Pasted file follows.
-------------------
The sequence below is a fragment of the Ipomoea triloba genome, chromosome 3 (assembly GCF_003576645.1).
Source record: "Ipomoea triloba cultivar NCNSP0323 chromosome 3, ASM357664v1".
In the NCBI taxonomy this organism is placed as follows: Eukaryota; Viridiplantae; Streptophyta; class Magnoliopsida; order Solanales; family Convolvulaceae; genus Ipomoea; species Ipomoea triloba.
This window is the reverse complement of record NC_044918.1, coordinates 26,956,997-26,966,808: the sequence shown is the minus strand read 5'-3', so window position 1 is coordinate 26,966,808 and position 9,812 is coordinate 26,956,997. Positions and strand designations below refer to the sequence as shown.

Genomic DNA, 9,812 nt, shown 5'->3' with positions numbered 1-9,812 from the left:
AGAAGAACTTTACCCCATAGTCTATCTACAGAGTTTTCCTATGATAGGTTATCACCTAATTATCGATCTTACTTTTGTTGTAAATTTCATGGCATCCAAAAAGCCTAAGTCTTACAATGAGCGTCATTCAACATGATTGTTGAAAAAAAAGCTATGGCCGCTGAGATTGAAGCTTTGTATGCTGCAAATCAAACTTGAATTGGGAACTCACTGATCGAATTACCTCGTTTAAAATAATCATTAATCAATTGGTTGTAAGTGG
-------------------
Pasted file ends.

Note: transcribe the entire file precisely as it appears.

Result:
The sequence below is a fragment of the Ipomoea triloba genome, chromosome 3 (assembly GCF_003576645.1).
Source record: "Ipomoea triloba cultivar NCNSP0323 chromosome 3, ASM357664v1".
In the NCBI taxonomy this organism is placed as follows: Eukaryota; Viridiplantae; Streptophyta; class Magnoliopsida; order Solanales; family Convolvulaceae; genus Ipomoea; species Ipomoea triloba.
This window is the reverse complement of record NC_044918.1, coordinates 26,956,997-26,966,808: the sequence shown is the minus strand read 5'-3', so window position 1 is coordinate 26,966,808 and position 9,812 is coordinate 26,956,997. Positions and strand designations below refer to the sequence as shown.

Genomic DNA, 9,812 nt, shown 5'->3' with positions numbered 1-9,812 from the left:
AGAAGAACTTTACCCCATAGTCTATCTACAGAGTTTTCCTATGATAGGTTATCACCTAATTATCGATCTTACTTTTGTTGTAAATTTCATGGCATCCAAAAAGCCTAAGTCTTACAATGAGCGTCATTCAACATGATTGTTGAAAAAAAAGCTATGGCCGCTGAGATTGAAGCTTTGTATGCTGCAAATCAAACTTGAATTGGGAACTCACTGATCGAATTACCTCGTTTAAAATAATCATTAATCAATTGGTTGTAAGTGG